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GEORGE EARL CHURCH (1835–1910)

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Originally appearing in Volume V06, Page 325 of the 1911 Encyclopedia Britannica.
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GEORGE EARL CHURCH (1835–1910), American geographer, was born in New Bedford, Massachusetts, on the 7th of December 1835. He was educated as a civil engineer, and was early engaged on the Hoosac Tunnel. In 1858 he joined an exploring expedition to South America. During the American Civil War he served (1862–1865) in the Army of the Potomac, rising to the command of a brigade and the rank of colonel; and in 1866–1867 he was war correspondent of the New York Herald in Mexico. He explored the Amazon (1868–1879), and gradually became the leading authority on that region of South America, being appointed United States commissioner to report on Ecuador in 188o, and visiting Costa Rica in 1895 to report on its debt and railways. He wrote extensively on South and Central American geography, and became avice-president of the Royal Geographical Society (London), and in 1898 president of the geographical section of the British Association.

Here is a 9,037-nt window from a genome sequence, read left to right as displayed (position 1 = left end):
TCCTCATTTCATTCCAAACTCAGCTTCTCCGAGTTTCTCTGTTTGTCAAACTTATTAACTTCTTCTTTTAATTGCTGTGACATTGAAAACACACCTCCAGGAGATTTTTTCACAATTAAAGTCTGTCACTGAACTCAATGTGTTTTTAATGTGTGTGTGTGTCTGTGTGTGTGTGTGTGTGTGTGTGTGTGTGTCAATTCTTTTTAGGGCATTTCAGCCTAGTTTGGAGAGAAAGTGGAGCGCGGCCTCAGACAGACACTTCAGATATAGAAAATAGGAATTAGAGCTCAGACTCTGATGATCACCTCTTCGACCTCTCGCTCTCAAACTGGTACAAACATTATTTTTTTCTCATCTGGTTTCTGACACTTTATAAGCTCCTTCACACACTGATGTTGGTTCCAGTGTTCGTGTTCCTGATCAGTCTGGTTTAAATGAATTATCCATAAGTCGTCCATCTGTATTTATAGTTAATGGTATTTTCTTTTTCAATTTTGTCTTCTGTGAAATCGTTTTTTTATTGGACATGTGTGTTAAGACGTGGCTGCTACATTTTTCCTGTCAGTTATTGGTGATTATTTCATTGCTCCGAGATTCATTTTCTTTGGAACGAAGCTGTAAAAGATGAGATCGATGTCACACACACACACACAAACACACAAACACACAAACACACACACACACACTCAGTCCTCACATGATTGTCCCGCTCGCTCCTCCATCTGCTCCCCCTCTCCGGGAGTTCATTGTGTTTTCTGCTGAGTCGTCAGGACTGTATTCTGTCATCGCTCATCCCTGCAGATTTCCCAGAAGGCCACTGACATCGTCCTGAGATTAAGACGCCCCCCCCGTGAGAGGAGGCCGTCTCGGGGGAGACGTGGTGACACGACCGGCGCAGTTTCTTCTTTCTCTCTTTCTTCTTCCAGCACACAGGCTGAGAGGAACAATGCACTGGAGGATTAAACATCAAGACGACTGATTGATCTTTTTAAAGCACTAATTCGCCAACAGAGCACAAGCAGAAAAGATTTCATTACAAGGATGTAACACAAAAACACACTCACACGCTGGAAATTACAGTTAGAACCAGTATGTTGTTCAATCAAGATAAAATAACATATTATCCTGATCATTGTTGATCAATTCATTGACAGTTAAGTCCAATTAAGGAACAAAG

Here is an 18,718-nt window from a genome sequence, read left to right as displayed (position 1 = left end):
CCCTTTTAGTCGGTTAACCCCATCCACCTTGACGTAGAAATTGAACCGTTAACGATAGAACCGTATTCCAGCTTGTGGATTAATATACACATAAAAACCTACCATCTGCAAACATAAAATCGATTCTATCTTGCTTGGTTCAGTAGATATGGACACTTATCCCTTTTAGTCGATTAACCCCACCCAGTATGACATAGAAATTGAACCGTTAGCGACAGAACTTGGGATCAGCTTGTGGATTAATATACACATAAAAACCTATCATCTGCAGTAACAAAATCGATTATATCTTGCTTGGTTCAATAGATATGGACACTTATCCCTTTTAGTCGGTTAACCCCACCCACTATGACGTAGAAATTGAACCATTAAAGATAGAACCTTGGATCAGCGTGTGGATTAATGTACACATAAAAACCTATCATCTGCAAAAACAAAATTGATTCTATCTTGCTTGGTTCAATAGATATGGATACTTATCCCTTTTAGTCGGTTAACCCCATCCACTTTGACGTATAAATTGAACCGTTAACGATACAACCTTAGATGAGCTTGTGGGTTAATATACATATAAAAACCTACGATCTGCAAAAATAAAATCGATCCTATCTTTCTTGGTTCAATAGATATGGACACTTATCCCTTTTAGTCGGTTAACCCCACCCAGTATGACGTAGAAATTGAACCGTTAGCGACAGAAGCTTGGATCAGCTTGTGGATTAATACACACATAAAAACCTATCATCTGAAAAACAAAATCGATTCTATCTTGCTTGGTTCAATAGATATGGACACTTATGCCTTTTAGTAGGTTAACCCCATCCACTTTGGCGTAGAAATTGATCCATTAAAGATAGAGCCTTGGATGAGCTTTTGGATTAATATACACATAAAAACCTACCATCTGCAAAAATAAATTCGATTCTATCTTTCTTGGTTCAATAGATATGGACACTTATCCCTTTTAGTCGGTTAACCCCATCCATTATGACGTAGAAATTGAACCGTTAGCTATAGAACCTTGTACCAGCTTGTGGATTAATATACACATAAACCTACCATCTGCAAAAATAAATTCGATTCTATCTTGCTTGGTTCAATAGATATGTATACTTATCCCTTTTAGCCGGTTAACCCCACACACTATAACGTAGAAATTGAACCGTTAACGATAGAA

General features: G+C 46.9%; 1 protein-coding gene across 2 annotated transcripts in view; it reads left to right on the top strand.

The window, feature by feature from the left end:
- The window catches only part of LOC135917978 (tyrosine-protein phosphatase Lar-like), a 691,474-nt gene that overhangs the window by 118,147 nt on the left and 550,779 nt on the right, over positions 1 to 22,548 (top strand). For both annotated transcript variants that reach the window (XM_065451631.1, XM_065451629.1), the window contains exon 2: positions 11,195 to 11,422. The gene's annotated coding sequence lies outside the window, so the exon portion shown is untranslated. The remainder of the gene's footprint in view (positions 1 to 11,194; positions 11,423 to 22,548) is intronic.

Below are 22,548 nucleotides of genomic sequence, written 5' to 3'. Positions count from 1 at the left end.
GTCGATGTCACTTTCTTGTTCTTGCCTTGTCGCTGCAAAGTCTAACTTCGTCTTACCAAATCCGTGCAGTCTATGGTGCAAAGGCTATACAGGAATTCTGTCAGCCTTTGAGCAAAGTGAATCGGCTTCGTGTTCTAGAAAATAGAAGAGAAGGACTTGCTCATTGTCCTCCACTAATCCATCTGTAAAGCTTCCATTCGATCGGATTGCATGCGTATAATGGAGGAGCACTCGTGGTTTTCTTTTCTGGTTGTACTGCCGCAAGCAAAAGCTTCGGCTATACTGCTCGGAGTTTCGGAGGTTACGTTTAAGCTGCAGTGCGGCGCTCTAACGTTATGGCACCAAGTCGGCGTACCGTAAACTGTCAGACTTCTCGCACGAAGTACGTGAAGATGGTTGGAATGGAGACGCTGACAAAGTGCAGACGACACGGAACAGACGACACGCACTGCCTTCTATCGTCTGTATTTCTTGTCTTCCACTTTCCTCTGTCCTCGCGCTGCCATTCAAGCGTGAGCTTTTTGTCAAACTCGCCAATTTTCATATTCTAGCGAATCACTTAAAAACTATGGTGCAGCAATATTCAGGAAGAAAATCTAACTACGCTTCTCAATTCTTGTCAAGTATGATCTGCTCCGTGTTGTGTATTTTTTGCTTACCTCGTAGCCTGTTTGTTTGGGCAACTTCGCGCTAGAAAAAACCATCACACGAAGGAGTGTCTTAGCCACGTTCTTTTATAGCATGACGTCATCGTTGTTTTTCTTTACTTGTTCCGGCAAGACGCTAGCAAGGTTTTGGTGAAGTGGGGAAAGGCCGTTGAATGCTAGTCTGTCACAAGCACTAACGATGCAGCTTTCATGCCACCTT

End of Article: GEORGE EARL CHURCH (1835–1910)
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